INCORPORATION OF AXONALLY TRANSPORTED SUBSTANCES INTO MYELIN LIPIDS

James E. Haley, Robert Ledeen

Research output: Contribution to journalArticle

41 Scopus citations

Abstract

Abstract— The possibility that axonally transported lipids and/or proteins might undergo transaxonal migration and become incorporated into surrounding myelin lamellae was studied by isolating myelin from optic tracts of myelinating rabbits at various times following intraocular injection of [3‐14C]‐serine and [2‐3H]glycerol. Myelin isolated by a procedure employing ethylene glycol‐bis(β‐aminoethyl ether)‐.N,N'‐tetraacetic acid had relatively constant specific radioactivity with respect to both isotopes over a 21 day period. Myelin lipids showed a gradual increase in 14C specific radioactivity, attributed to reutilization of [14C]serine from the axon by a compartment of the oligodendrocyte. Free serine is postulated to arise in the axon from catabolism of axonally transported proteins (and possibly lipids) and to migrate transaxonally into the neighboring oligodendroglia. This reutilization mechanism resulted in synthesis of myelin cerebrosides, sphingomyelin, ethanolamine phosphoglycerides and possibly sulfatides, but not gangliosides or serine phosphoglycerides. The data for choline‐ and inositol‐phosphoglycerides are inconclusive. [3H]Glycerol‐labeled myelin lipids decreased slowly in 3H specific radioactivity with time, indicating either that [2‐3H]glycerol does not participate in the reutilization pathway or that the label is lost in the process. Evidence is presented that 3H‐ and 14C‐labeled lipids are true myelin constituents. Lipids from the myelin, axolemma‐ and axon‐enriched fractions tended to converge in specific radioactivity over the 21 days, especially the former two fractions. These results together with isotope ratio changes point to an equilibration process whereby lipids are able to transfer. (or exchange) between the 3 compartments. Protein radioactivity in isolated myelin was suggested to arise from residual axon/axolemma contamination, and no evidence was found for transaxonal migration of protein into myelin. The 2 mechanisms elucidated here are believed to account for a quantitatively small portion of myelin lipid and are considered to represent a form of axon‐glia interaction.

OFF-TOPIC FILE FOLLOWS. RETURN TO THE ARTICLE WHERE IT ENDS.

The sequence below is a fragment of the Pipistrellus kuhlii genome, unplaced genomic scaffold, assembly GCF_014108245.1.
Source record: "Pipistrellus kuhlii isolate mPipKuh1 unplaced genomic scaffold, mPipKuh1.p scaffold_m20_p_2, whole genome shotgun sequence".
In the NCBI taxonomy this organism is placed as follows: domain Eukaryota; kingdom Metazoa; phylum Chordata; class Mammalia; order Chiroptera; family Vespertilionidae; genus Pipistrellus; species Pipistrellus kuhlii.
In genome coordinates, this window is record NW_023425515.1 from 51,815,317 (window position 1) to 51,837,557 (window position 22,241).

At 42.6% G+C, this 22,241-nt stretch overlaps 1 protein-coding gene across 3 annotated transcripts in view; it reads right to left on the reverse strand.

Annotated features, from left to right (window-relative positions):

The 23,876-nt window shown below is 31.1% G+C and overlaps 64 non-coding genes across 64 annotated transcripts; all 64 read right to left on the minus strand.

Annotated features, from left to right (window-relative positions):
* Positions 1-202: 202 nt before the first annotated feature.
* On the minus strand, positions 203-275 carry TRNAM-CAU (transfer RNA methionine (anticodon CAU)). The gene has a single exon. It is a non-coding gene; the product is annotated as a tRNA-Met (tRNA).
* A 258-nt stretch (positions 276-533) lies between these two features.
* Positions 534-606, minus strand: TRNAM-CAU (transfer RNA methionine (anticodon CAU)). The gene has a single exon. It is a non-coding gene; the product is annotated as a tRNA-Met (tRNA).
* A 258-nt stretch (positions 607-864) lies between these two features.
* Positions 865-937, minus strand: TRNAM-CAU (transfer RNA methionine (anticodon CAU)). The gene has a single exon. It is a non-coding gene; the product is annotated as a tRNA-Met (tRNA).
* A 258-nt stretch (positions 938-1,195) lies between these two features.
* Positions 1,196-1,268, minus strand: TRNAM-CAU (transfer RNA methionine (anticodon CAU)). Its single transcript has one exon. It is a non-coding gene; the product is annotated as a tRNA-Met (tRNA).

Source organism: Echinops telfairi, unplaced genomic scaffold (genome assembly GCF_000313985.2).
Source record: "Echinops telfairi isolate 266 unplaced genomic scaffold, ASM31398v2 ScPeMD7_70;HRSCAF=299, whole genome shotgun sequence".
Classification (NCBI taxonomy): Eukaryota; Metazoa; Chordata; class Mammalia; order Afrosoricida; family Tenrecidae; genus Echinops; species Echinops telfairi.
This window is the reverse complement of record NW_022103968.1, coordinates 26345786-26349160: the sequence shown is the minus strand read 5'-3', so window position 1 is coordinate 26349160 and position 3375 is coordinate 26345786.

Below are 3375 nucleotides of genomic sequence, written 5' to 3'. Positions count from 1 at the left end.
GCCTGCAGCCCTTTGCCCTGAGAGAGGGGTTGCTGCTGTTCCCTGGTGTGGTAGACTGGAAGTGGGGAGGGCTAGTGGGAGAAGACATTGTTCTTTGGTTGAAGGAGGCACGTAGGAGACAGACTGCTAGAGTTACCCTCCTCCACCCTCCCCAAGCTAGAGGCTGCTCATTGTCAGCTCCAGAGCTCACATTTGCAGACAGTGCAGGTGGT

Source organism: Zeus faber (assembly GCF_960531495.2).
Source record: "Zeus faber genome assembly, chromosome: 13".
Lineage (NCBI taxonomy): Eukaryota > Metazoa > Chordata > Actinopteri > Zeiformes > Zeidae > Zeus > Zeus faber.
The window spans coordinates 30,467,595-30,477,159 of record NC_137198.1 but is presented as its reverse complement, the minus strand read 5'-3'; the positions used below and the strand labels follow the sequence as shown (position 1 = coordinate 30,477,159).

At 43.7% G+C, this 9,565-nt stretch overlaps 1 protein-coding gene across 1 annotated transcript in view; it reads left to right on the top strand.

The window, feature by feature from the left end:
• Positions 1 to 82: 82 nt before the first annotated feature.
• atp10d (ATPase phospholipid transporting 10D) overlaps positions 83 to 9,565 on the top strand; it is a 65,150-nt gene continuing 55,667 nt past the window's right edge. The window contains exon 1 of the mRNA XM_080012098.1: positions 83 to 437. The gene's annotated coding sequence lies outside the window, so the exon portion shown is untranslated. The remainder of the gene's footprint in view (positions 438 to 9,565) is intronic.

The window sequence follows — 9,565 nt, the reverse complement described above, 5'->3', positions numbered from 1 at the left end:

Original languageEnglish (US)
Pages (from-to)735-742
Number of pages8
JournalJournal of neurochemistry
Volume32
Issue number3
DOIs
StatePublished - Jan 1 1979
Externally publishedYes

All Science Journal Classification (ASJC) codes

  • Biochemistry
  • Cellular and Molecular Neuroscience

Fingerprint Dive into the research topics of 'INCORPORATION OF AXONALLY TRANSPORTED SUBSTANCES INTO MYELIN LIPIDS'. Together they form a unique fingerprint.

  • Cite this